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Can we get past the ‘Mummy Wars’ and actually start a conversation?

Dear Clem,

I wasn’t going to write about this as I could see from the comments section of your first article that shit was already way too intense and hot for any good to come of a conversation. I even tried to avoid reading your second article because I honestly wanted to let this alone. But then, I received a message from a friend who sent me your latest article and she asked me how on earth can we even talk on this topic without it being shutdown with the assumption that any talk of it is ‘judging’, ‘shaming’ and stoking the embers of the ‘Mummy wars’ fire.

And she’s right. I have so much to say and so much I’d love to discuss on this but I feel a gag over my mouth for fear of shutting down hearts and minds immediately as the defence wall comes up and the lines of communication fail.

But there is more to all of this than you and I and our unique babies, families and setting.

  • There is the Society we live in.
  • The rules that are set.
  • A culture that is accepted.
  • Mainstream thoughts and beliefs.
  • Yard sticks to measure up to.
  • There is a dominant norm that pervades parenting.

This applies not only to us, as mothers and fathers, but also to our babies, toddlers and children.

There are expectations, shoulds and shouldn’ts

And as a new mother, we want to get it all so very ‘right’ don’t we?

I know I did.

And my goodness, was I out of my depth.

And so I turned to people I thought would know ‘best’ for me and my baby.

I asked questions, I asked for help, I listened and I learned.

I trusted.

I trusted these people above my own feelings on matters.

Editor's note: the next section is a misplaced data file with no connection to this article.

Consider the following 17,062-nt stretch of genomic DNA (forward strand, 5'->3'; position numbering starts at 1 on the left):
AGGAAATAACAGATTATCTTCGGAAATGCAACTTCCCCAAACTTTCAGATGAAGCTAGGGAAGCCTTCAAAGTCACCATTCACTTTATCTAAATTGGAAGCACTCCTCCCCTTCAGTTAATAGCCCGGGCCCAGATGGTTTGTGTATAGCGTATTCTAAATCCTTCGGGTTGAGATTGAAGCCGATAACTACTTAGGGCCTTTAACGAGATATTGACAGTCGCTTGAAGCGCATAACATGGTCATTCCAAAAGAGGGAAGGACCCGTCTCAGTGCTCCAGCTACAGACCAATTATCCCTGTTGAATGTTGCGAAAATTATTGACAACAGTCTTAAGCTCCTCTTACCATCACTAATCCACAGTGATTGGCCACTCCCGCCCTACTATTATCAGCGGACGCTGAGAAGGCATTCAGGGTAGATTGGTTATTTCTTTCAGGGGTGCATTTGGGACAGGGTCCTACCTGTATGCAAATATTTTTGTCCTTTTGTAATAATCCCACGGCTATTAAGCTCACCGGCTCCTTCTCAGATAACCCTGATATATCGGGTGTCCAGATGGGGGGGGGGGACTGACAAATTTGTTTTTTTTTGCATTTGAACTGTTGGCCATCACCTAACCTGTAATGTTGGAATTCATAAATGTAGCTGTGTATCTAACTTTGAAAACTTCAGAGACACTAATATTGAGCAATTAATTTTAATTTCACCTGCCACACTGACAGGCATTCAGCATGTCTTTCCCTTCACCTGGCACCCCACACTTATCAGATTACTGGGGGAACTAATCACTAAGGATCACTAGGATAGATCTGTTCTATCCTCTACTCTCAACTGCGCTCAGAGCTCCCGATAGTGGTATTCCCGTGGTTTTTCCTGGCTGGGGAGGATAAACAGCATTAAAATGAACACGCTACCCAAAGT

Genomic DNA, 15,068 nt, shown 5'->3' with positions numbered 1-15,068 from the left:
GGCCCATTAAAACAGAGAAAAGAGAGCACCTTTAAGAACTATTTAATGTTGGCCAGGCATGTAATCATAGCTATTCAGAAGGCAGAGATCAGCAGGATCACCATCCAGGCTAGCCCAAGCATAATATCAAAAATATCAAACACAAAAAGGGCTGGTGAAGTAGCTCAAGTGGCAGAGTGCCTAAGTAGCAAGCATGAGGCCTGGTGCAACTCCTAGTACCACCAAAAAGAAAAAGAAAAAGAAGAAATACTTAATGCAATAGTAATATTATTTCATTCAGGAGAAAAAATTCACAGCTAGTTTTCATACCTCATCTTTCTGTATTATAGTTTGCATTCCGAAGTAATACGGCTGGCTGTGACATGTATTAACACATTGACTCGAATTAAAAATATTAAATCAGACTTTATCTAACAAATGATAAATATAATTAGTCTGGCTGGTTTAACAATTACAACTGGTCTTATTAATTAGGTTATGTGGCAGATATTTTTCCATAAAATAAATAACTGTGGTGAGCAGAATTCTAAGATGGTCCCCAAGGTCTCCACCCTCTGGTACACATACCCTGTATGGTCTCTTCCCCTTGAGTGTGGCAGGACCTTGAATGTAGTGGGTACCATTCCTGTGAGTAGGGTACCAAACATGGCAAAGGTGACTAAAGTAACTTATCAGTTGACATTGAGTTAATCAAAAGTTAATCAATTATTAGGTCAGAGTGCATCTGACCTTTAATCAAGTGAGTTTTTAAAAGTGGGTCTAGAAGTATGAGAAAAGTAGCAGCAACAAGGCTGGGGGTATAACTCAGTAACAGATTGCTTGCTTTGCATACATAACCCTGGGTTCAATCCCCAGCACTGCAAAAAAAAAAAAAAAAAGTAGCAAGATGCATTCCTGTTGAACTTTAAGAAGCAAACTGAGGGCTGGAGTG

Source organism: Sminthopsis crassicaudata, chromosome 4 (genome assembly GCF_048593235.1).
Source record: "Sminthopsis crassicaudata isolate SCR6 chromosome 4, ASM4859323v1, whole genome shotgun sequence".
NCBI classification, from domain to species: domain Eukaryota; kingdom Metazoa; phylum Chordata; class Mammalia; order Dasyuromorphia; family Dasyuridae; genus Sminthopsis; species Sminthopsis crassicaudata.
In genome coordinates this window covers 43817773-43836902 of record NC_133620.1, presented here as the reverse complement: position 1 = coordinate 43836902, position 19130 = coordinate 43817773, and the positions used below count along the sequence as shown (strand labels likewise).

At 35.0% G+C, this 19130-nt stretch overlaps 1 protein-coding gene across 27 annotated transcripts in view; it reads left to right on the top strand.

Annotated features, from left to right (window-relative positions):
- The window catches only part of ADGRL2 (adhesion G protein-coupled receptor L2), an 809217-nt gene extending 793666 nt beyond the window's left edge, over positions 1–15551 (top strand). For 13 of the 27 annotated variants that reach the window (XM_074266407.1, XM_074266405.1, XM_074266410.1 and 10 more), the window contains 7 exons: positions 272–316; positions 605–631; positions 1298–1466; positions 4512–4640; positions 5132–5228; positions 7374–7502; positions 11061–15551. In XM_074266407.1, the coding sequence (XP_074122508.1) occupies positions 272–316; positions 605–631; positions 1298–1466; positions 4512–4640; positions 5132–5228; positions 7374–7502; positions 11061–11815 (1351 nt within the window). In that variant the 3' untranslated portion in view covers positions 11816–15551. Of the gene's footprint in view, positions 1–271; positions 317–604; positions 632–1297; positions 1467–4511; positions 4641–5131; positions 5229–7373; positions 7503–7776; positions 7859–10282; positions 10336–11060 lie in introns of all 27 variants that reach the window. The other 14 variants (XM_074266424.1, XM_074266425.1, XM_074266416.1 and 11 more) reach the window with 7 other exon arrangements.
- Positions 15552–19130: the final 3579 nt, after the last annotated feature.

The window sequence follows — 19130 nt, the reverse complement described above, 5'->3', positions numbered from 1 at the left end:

I trusted these people above what my baby told me was so.

They had to be right? Right?

They’d done this before, for some it was their whole profession.

They knew what was normal, what was acceptable, what was Safe, what was best.

Or did they?

My baby didn’t sleep from the day he was born.

He was your classic catnapping, all night waking, high need baby who only slept happily when in my arms and preferably at my breast.

We did months on end of 20-40 minute waking. No, I’m not a martyr trying to glorify this kind of sleep deprivation. I dealt with this after ‘failing’ at sleep training (Responsive Settling), even after a sleep school stay for support. My baby could not be ‘broken’ no matter how consistent and persistent my husband and I were and you know what happened when all the sleep training methods failed?!?

The system washed their hands of me.

Me, a first time mother who had plunged into PND, with nothing more to add.

No further support.

No further avenues for help.

Left with a head full of sleep training propaganda. Fearing for my baby’s health and development because his sleep still looked nothing like they said he should and if anything, was worse.

If he was ‘chronically sleep deprived and his development would be suffering’ before we launched into full blown sleep training, I was f@#$ing terrified to think what kind of damage his continued waking was causing.

What could they offer?

Nothing.

Nothing at all.

I was blamed and dare I use the hideous word ‘shamed’ for my failure.

I must not have done it right.

I mustn’t have been consistent enough.

It’s because you still breastfeed him.

Etc etc Infinitum